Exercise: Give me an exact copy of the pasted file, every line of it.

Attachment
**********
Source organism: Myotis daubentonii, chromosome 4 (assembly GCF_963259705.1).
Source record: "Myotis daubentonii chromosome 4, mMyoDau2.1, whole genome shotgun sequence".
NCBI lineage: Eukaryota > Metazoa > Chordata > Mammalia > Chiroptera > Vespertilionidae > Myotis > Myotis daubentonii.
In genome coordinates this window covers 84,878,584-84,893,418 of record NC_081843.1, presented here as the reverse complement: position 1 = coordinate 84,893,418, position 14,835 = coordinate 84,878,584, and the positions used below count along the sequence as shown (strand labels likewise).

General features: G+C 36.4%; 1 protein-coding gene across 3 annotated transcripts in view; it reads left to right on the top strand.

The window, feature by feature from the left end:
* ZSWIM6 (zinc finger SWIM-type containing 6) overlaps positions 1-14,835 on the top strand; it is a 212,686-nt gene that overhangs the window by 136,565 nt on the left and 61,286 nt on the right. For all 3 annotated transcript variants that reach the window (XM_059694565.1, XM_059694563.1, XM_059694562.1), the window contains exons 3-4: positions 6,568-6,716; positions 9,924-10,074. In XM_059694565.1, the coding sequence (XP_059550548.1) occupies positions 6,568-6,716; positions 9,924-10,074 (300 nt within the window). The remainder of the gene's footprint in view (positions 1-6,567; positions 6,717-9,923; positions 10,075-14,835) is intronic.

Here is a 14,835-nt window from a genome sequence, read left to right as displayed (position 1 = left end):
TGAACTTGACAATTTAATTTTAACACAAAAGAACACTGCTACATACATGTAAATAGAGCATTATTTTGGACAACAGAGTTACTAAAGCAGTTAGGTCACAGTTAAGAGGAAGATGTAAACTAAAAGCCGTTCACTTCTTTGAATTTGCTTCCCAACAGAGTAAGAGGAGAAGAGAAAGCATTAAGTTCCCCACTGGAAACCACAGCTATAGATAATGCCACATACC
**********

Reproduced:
Source organism: Myotis daubentonii, chromosome 4 (assembly GCF_963259705.1).
Source record: "Myotis daubentonii chromosome 4, mMyoDau2.1, whole genome shotgun sequence".
NCBI lineage: Eukaryota > Metazoa > Chordata > Mammalia > Chiroptera > Vespertilionidae > Myotis > Myotis daubentonii.
In genome coordinates this window covers 84,878,584-84,893,418 of record NC_081843.1, presented here as the reverse complement: position 1 = coordinate 84,893,418, position 14,835 = coordinate 84,878,584, and the positions used below count along the sequence as shown (strand labels likewise).

General features: G+C 36.4%; 1 protein-coding gene across 3 annotated transcripts in view; it reads left to right on the top strand.

The window, feature by feature from the left end:
* ZSWIM6 (zinc finger SWIM-type containing 6) overlaps positions 1-14,835 on the top strand; it is a 212,686-nt gene that overhangs the window by 136,565 nt on the left and 61,286 nt on the right. For all 3 annotated transcript variants that reach the window (XM_059694565.1, XM_059694563.1, XM_059694562.1), the window contains exons 3-4: positions 6,568-6,716; positions 9,924-10,074. In XM_059694565.1, the coding sequence (XP_059550548.1) occupies positions 6,568-6,716; positions 9,924-10,074 (300 nt within the window). The remainder of the gene's footprint in view (positions 1-6,567; positions 6,717-9,923; positions 10,075-14,835) is intronic.

Here is a 14,835-nt window from a genome sequence, read left to right as displayed (position 1 = left end):
TGAACTTGACAATTTAATTTTAACACAAAAGAACACTGCTACATACATGTAAATAGAGCATTATTTTGGACAACAGAGTTACTAAAGCAGTTAGGTCACAGTTAAGAGGAAGATGTAAACTAAAAGCCGTTCACTTCTTTGAATTTGCTTCCCAACAGAGTAAGAGGAGAAGAGAAAGCATTAAGTTCCCCACTGGAAACCACAGCTATAGATAATGCCACATACC